Al Waller: Agreed – especially on that last point, I can tell you from personal experience working full tilt over a sustained period – whether it be day in and day out, weeks, or even months – can find not only the quantity of your production diminish, but the quality of your performance will ultimately suffer as well. So, I'd really endorse your notion of turning the switch off or at least hitting the pause button on a regular basis – and by the way, remembering to breathe!

Now I understand that the U.S. Surgeon General’s office has announced a new framework on mental health and well-being that organizations can refer to in order to make their workplaces mentally healthier. So then what sort of impact do you see this providing for employees and their employers?

Mihaela Vincze: It makes sense to invest in mental health for employees—they’re the most important part of any business. And yes, employers can have an efficient, successful business and focus on mental health, according to the National Safety Council.

Companies who invest in their employees’ mental health and well-being, perform better in their outcomes— and better overall in employee mental health and well-being.

This framework lays out five key areas for workplaces to focus on that can build the policies, culture, and practices that will ultimately support well-being in the workplace— which can be helpful for both employers and employees alike.

Al Waller: As a sidebar, having worked in the HR consulting field for many years, helping companies hire and expand, I found that those clients who successfully dealt with mental health issues typically had the following:

  • Robust medical benefits, including a generous PTO plan, making sure employees took it or at least most of it
  • Maintained a solid track record of employee retention
  • Management philosophy that valued and advocated an open-door policy regarding communication

Now I'd like us to dive in and take a look at the 5 essentials in the framework you just mentioned.
Mihaela Vincze: The first essential is protection from harm. People need to feel that they are safe – not only physically, but also psychologically at work. Normalizing conversations about mental health should not be something that employees feel ashamed of—nor should they have fear of retaliation for bringing it up. As an employee, you want to know that you won’t be discriminated against for speaking up about mental health concerns in the workplace.

The second essential is connection and community. When people feel that they have positive relationships in the workplace, they feel more motivated to do their best work. And this doesn’t just happen because of a monthly employee get-together, rather it happens when people know and care about each other beyond their skillset. When we build relationships and trust in the workplace, we feel like we can truly bring our best selves to work—which benefits us, those in our lives, and our organization.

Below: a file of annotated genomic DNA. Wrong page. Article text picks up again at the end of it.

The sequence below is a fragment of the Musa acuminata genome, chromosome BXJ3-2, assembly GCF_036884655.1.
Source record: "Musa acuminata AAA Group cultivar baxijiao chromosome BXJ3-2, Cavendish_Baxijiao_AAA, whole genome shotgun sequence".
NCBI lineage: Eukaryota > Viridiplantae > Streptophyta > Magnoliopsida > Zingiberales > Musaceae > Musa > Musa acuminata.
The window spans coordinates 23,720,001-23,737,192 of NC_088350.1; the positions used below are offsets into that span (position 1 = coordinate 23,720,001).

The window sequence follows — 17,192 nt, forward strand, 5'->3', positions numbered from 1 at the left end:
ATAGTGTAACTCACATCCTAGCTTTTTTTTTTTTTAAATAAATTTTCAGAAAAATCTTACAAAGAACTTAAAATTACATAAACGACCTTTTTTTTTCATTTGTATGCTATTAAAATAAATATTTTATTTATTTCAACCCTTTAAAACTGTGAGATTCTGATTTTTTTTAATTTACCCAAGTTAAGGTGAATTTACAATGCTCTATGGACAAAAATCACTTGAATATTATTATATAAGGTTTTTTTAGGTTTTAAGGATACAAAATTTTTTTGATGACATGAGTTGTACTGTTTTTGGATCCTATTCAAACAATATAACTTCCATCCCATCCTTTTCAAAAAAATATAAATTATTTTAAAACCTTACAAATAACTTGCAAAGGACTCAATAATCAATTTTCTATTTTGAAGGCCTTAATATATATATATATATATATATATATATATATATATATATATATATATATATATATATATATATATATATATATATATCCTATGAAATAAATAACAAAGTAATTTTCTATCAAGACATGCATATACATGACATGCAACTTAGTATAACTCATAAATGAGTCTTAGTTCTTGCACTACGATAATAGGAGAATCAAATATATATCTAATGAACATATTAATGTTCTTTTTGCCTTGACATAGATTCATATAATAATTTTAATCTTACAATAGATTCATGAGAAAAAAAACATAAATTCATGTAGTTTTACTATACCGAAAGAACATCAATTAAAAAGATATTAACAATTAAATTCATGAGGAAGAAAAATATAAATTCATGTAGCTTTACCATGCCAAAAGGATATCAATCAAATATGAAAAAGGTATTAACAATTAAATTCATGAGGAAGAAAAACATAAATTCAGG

Al Waller: Couldn’t agree more there – protection from harm, as well as connection and community are definitely key. What else is included within this framework?

Mihaela Vincze: The third essential is work-life harmony. "Work-life harmony" refers to a state where an individual can achieve both professional and personal goals and have them intertwine and co-exist. “Work-life balance”, on the other hand, refers to the timeframes people dedicate to work and the time they spend outside of work—and it implies that these two are in competition.

During the COVID-19 pandemic, the tension between work and life responsibilities really amplified for many people—but let’s be honest, this was an issue even before the pandemic. Respecting our boundaries between work and home life is harder now than it was 20 years ago, as there are fewer opportunities to really disconnect. When people go home, they’re often still inundated with emails, texts, phone calls that are work related, even on weekends, holidays, and vacations.

It’s important that employers encourage these boundaries—as they often successfully impact work. Your ability to connect with friends & family outside of the workplace, can help forge your skills for building good client relationships at work.

Al Waller: I think drawing the distinction between work-life balance and work-life harmony is an interesting concept. I can tell you from my HR perch, I'd have to give the millennials big props for insisting on setting their boundaries to achieve this type of balance rather than simply acquiescing and climbing on board that proverbial treadmill.

What's the fourth essential?